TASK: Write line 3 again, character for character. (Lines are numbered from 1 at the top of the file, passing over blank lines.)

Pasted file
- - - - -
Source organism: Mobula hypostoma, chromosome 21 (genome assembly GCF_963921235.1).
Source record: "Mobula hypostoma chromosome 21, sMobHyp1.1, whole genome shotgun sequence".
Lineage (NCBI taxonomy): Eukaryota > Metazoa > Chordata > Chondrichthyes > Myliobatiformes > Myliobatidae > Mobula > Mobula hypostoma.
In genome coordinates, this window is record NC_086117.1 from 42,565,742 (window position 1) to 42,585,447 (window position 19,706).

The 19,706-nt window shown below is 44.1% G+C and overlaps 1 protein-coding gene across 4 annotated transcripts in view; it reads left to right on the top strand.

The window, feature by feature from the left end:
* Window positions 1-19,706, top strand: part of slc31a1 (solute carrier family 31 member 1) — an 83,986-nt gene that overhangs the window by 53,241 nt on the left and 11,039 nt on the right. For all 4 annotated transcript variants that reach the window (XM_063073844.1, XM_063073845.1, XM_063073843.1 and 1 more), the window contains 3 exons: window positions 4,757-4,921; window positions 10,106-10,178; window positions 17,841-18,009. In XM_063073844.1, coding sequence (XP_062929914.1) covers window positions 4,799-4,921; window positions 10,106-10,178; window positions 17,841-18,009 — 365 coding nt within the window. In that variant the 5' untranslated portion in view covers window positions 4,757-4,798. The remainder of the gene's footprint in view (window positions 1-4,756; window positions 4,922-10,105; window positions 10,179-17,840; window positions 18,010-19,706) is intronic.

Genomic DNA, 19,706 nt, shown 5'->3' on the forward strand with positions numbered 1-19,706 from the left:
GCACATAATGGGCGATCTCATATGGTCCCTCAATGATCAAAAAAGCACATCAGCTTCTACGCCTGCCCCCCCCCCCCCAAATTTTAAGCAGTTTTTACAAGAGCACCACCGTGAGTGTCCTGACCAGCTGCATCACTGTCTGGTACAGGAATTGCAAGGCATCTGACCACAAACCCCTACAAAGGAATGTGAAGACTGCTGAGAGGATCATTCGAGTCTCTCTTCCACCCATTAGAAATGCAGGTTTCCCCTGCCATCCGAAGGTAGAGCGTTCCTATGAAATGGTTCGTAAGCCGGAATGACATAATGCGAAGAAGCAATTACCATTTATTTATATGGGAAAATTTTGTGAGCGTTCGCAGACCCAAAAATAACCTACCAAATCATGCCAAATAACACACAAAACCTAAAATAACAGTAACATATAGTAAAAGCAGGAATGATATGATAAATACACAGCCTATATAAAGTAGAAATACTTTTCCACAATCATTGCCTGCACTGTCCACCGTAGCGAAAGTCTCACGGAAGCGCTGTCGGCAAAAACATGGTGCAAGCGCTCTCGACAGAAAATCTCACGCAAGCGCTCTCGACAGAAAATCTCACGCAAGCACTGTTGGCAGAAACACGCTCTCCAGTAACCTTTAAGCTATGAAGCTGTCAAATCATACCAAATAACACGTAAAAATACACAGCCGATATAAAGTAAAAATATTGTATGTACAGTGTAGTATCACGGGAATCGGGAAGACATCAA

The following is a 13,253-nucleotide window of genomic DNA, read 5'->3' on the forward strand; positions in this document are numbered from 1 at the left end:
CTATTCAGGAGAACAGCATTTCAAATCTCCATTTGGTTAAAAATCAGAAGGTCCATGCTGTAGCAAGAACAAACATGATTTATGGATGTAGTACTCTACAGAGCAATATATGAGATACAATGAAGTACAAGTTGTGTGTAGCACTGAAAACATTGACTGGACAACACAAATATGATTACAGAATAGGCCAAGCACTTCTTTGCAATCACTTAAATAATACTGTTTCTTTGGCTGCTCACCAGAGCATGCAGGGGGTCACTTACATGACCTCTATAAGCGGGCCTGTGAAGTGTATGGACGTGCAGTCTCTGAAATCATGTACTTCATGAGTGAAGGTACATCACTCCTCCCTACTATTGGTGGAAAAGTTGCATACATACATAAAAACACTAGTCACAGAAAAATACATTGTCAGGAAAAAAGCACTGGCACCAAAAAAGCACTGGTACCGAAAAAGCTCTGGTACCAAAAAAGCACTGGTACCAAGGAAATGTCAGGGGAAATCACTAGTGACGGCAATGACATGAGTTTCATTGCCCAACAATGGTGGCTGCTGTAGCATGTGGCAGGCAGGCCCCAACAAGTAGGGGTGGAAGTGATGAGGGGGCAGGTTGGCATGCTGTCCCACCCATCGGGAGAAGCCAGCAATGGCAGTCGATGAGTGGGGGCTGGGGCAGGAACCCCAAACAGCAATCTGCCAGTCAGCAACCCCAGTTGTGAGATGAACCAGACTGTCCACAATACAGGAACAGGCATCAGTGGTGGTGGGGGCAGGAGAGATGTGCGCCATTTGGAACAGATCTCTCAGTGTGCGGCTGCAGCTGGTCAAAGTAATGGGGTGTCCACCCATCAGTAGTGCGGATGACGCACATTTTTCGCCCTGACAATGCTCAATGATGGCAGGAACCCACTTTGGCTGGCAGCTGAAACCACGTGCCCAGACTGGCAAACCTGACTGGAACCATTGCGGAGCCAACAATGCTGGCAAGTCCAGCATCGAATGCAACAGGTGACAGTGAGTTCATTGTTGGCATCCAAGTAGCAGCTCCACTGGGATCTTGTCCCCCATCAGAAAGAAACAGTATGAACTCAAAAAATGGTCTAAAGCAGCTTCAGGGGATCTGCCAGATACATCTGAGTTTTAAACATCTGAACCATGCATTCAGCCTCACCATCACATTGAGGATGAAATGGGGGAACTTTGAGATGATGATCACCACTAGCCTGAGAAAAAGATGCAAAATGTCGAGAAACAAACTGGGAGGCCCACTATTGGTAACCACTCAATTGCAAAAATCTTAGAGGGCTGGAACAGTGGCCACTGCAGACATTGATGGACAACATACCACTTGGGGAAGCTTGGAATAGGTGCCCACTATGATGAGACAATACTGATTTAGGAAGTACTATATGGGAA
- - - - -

Lineage (NCBI taxonomy): Eukaryota > Metazoa > Chordata > Chondrichthyes > Myliobatiformes > Myliobatidae > Mobula > Mobula hypostoma.